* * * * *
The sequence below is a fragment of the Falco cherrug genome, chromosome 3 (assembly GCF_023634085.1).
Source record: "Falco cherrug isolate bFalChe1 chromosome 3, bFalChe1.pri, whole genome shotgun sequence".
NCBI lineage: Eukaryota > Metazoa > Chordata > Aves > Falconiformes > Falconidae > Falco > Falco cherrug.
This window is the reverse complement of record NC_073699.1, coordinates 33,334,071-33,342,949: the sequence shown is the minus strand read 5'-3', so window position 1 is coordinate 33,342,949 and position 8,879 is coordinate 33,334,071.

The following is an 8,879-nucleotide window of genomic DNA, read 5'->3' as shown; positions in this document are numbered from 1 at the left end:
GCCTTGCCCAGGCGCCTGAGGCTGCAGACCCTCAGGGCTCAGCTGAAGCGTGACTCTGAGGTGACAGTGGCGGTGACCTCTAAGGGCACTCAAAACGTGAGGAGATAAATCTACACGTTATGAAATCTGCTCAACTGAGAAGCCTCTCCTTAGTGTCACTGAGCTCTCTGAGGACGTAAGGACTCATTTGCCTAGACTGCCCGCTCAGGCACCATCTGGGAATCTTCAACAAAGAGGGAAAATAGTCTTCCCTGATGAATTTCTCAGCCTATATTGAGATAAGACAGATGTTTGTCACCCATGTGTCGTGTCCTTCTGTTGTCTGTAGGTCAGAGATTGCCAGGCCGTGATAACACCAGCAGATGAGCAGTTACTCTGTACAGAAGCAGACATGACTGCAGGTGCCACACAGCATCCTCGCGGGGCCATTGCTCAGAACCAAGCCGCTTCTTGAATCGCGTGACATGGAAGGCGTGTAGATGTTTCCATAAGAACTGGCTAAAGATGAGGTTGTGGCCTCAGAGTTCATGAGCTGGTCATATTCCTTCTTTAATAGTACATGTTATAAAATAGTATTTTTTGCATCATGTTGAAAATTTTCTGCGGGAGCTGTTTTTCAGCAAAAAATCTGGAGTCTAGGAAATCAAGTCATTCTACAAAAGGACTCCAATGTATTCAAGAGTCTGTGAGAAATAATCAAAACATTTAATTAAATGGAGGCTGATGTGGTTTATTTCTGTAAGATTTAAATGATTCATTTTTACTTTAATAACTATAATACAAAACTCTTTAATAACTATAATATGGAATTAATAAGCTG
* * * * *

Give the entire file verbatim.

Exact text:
The sequence below is a fragment of the Falco cherrug genome, chromosome 3 (assembly GCF_023634085.1).
Source record: "Falco cherrug isolate bFalChe1 chromosome 3, bFalChe1.pri, whole genome shotgun sequence".
NCBI lineage: Eukaryota > Metazoa > Chordata > Aves > Falconiformes > Falconidae > Falco > Falco cherrug.
This window is the reverse complement of record NC_073699.1, coordinates 33,334,071-33,342,949: the sequence shown is the minus strand read 5'-3', so window position 1 is coordinate 33,342,949 and position 8,879 is coordinate 33,334,071.

The following is an 8,879-nucleotide window of genomic DNA, read 5'->3' as shown; positions in this document are numbered from 1 at the left end:
GCCTTGCCCAGGCGCCTGAGGCTGCAGACCCTCAGGGCTCAGCTGAAGCGTGACTCTGAGGTGACAGTGGCGGTGACCTCTAAGGGCACTCAAAACGTGAGGAGATAAATCTACACGTTATGAAATCTGCTCAACTGAGAAGCCTCTCCTTAGTGTCACTGAGCTCTCTGAGGACGTAAGGACTCATTTGCCTAGACTGCCCGCTCAGGCACCATCTGGGAATCTTCAACAAAGAGGGAAAATAGTCTTCCCTGATGAATTTCTCAGCCTATATTGAGATAAGACAGATGTTTGTCACCCATGTGTCGTGTCCTTCTGTTGTCTGTAGGTCAGAGATTGCCAGGCCGTGATAACACCAGCAGATGAGCAGTTACTCTGTACAGAAGCAGACATGACTGCAGGTGCCACACAGCATCCTCGCGGGGCCATTGCTCAGAACCAAGCCGCTTCTTGAATCGCGTGACATGGAAGGCGTGTAGATGTTTCCATAAGAACTGGCTAAAGATGAGGTTGTGGCCTCAGAGTTCATGAGCTGGTCATATTCCTTCTTTAATAGTACATGTTATAAAATAGTATTTTTTGCATCATGTTGAAAATTTTCTGCGGGAGCTGTTTTTCAGCAAAAAATCTGGAGTCTAGGAAATCAAGTCATTCTACAAAAGGACTCCAATGTATTCAAGAGTCTGTGAGAAATAATCAAAACATTTAATTAAATGGAGGCTGATGTGGTTTATTTCTGTAAGATTTAAATGATTCATTTTTACTTTAATAACTATAATACAAAACTCTTTAATAACTATAATATGGAATTAATAAGCTG